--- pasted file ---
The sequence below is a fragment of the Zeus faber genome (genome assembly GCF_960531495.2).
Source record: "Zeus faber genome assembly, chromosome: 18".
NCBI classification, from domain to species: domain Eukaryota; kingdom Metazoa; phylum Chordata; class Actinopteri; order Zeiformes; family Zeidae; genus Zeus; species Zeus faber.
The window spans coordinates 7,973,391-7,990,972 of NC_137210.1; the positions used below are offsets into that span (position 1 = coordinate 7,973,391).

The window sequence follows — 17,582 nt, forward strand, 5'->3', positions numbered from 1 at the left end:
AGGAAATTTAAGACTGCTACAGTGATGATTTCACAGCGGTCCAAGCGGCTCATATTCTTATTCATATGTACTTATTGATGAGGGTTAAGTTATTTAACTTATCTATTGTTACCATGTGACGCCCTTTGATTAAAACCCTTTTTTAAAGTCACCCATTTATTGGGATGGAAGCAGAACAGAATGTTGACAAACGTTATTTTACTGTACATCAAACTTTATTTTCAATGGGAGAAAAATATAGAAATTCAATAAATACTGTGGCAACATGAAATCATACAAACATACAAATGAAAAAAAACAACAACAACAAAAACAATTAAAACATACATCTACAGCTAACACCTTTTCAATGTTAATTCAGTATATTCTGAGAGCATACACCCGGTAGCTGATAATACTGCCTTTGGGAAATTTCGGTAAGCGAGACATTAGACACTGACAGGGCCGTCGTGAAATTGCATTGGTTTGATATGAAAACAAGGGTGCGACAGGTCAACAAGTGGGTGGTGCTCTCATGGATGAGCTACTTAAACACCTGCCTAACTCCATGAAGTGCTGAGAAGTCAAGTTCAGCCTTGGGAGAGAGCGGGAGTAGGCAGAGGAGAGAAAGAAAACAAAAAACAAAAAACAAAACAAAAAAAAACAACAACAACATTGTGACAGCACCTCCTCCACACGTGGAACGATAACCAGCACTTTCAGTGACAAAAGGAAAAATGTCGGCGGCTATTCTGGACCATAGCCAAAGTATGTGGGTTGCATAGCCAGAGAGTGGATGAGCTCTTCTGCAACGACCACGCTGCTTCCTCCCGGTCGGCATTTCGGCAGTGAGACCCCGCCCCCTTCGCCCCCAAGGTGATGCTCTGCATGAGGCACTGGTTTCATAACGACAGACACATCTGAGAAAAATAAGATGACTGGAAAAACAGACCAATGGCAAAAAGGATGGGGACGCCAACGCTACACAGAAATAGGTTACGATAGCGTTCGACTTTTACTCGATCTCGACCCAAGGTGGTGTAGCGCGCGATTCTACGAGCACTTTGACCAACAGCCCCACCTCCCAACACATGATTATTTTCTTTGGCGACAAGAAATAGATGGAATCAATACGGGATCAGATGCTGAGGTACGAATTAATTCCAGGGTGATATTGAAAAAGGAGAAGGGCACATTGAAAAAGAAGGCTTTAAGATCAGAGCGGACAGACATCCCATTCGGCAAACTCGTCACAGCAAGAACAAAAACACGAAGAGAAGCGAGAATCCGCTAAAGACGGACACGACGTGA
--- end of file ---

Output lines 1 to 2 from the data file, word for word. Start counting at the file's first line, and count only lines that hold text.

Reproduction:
The sequence below is a fragment of the Zeus faber genome (genome assembly GCF_960531495.2).
Source record: "Zeus faber genome assembly, chromosome: 18".